As is more clearly shown in FIG. 4, the second cut-out portion 28 displays the first day of the calculation period for the daily entry. In other words, in table 30 the second cut-out portion 28 displays the first day of the calculation period which immediately precedes the daily entry, and to be more exact, it displays the eighth day including the daily entry (the seventh day preceding the entry).
Letters A through F on the guide 10 indicate the various tabular entries the trucker must use. When the guide 10 is first placed on the sheet all of the entries will be blank with the exception of (a) the daily entry in first column 34, (b) entry B displayed in the second cut-out portion 28, and (c) entry A displayed at 46. The trucker then fills in at C the hours worked for that day (8 hours) in accordance with the first line of the instructions shown on the face of the guide at 48. He then follows the equations on the guide in sequential order.
By way of illustration, after filling out the daily hours (8 hours) at entry C, he then goes to the next equation and calculates F (40 minus 3 plus 8 equals 45). He then writes this in the third column 40 (at entry F). This is followed by calculating entry D (70 minus 45 equals 25) which is suitably entered. The final calculation involves making the entry at E in the last column 44 (45 plus 3 equals 48).
The sequence of entries and calculations is identical if the trucker is using the second table 32. However, the trucker substitutes "60" for "70" in the calculation of entry D as is indicated by the asterisk next to the equation.
Thus, the guide 10 outlines only those tabular entries which the trucker needs in order to make the needed calculations. It eliminates the probability that he will misread previously entered information.
Referring back to FIG. 1, printed adjacent the lower edge 14 of the guide member is an hourly scale 50. This scale 50 is used by the trucker in reading the hours which he lists on his daily log sheet 52 (see FIGS. 2 and 5). As would be familiar to a person skilled in the art, each log sheet has five scales. The first is for indicating off-duty hours, the second is for sleeper/berth hours, the third is for driving hours, the fourth is for on-duty but not driving hours, and the last or fifth is for entering remarks. All of the scales are gauged equally over a 24-hour period.
As is indicated in FIG. 2, the trucker simply draws a line through the appropriate scale to indicate the number of hours on or off duty, in the sleeper/berth, etc. After the daily sheet is filled out, the trucker calculates the total hours on and off duty and enters them on the right-hand side of the sheet 52. The on-duty hours are subsequently entered on the monthly summary sheet of FIGS. 3 and 4. The gauge of scale 50 on guide 10 is equal to the gauge of the scales on the daily log sheet. This allows the trucker to run the guide's scale 50 along the hours entered on the sheet's scales and makes it easy to add them up.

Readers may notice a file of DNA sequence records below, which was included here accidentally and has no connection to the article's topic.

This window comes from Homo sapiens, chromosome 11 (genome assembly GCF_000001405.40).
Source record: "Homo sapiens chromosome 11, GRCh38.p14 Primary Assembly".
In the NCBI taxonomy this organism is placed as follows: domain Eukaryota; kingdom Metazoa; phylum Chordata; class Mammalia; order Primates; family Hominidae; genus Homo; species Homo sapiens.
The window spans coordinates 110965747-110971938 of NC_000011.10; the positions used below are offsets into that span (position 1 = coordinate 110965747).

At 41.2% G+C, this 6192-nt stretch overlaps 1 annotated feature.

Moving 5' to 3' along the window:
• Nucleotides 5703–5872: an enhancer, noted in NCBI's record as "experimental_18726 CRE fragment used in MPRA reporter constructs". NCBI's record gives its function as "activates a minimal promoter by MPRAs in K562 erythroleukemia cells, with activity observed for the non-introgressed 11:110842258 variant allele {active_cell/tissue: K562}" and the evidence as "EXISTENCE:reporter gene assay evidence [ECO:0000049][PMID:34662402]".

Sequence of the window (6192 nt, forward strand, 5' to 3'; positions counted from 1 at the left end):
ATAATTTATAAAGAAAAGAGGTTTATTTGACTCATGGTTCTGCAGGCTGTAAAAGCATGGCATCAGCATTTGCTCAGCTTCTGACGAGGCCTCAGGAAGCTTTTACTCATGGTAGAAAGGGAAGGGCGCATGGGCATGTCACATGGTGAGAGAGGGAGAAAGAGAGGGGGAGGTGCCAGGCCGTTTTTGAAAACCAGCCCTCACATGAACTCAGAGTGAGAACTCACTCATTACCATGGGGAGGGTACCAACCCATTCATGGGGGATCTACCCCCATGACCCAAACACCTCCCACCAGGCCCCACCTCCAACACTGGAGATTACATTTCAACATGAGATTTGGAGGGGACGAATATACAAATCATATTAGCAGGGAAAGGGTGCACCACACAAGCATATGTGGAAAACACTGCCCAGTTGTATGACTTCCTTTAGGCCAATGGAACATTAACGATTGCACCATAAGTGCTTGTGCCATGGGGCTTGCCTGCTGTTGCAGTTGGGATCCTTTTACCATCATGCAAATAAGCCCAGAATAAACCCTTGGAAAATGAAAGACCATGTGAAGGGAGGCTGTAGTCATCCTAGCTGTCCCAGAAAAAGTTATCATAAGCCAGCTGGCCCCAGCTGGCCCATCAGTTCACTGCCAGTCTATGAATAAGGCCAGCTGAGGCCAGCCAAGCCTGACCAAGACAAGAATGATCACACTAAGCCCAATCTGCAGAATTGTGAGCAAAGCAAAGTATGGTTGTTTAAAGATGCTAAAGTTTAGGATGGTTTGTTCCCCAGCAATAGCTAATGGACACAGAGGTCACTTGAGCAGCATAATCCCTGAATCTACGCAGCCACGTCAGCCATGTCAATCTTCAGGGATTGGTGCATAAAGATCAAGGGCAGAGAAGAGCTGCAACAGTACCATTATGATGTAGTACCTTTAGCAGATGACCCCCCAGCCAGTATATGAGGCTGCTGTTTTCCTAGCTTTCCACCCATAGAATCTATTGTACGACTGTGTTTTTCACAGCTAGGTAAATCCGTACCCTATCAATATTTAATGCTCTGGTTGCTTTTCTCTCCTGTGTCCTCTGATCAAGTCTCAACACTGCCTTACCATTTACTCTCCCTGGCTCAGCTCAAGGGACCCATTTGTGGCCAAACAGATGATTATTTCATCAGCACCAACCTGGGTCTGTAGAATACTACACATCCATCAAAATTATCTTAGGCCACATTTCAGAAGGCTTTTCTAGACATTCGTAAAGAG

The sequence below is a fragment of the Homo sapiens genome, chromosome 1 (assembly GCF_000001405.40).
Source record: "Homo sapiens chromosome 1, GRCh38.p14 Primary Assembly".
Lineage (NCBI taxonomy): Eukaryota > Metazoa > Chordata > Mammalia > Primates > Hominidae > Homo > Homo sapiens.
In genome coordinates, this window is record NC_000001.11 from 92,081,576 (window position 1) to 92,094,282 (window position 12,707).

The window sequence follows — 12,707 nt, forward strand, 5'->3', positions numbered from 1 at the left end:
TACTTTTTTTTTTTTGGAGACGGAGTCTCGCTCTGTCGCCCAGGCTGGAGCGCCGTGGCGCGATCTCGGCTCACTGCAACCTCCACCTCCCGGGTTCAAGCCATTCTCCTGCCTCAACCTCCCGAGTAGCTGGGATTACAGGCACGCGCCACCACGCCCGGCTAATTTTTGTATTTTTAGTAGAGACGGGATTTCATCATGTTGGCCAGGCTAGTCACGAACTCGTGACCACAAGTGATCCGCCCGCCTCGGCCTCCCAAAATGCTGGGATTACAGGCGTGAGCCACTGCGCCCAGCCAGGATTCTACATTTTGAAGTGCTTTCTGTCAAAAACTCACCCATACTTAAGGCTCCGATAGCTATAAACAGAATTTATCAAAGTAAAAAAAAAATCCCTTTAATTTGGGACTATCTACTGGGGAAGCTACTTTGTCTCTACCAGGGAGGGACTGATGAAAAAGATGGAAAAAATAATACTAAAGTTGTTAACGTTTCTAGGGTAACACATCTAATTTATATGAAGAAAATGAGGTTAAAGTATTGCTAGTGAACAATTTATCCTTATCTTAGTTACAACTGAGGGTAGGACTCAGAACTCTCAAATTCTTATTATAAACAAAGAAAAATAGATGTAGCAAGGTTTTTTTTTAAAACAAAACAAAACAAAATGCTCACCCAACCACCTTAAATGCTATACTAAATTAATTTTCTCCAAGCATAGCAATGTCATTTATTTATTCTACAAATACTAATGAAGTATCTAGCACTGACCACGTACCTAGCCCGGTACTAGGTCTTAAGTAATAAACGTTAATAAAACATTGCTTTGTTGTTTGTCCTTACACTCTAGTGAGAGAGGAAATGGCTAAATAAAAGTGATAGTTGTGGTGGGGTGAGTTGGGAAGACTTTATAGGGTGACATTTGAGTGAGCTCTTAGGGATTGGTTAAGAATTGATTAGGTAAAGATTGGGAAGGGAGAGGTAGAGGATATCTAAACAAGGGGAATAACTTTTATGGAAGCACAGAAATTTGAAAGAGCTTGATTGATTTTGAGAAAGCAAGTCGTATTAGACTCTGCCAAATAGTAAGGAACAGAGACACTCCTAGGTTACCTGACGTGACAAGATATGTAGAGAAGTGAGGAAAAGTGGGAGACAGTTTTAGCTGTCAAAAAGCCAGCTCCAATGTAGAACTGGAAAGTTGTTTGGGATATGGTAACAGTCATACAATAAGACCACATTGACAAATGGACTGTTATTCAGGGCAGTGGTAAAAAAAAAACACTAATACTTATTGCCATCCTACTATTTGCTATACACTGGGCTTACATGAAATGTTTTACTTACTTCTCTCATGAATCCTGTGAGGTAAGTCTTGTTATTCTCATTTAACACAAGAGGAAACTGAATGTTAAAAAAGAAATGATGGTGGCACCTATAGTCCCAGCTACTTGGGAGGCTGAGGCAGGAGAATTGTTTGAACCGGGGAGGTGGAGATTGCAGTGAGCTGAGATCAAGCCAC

The guide's right-hand angled edge 20 is used to make diagonal lines along the base of the log sheet for any required remarks during each day. For example, "start run," "on road safety inspection," etc.
The preceding description provides the current best known way to carry out the invention. It is to be understood that certain changes could be made to the guide disclosed above without departing from the spirit and scope of the inventive subject matter. Therefore, nothing stated above should be regarded in the limiting sense. Rather, the scope of any patent coverage available is to be limited and defined by the patent claims which follow, the interpretation of which is to be made in accordance with the established doctrines of patent claim interpretation.
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|U.S. Classification||33/563, 33/566, D10/64|
|International Classification||G06G1/00, G06C1/00, B43L7/00|
|Cooperative Classification||G06G1/0005, G06C1/00, B43L7/005|
|European Classification||G06G1/00B, G06C1/00, B43L7/00C|
|Sep 19, 1989||AS||Assignment|
Owner name: PREMIUM TECHNOLOGIES, INC., WASHINGTON
Free format text: ASSIGNMENT OF ASSIGNORS INTEREST.;ASSIGNOR:RAYBURN, WILLIAM H.;REEL/FRAME:005115/0209
Effective date: 19890522
|Nov 23, 1993||REMI||Maintenance fee reminder mailed|
|Apr 17, 1994||LAPS||Lapse for failure to pay maintenance fees|
|Jun 28, 1994||FP||Expired due to failure to pay maintenance fee|
Effective date: 19940628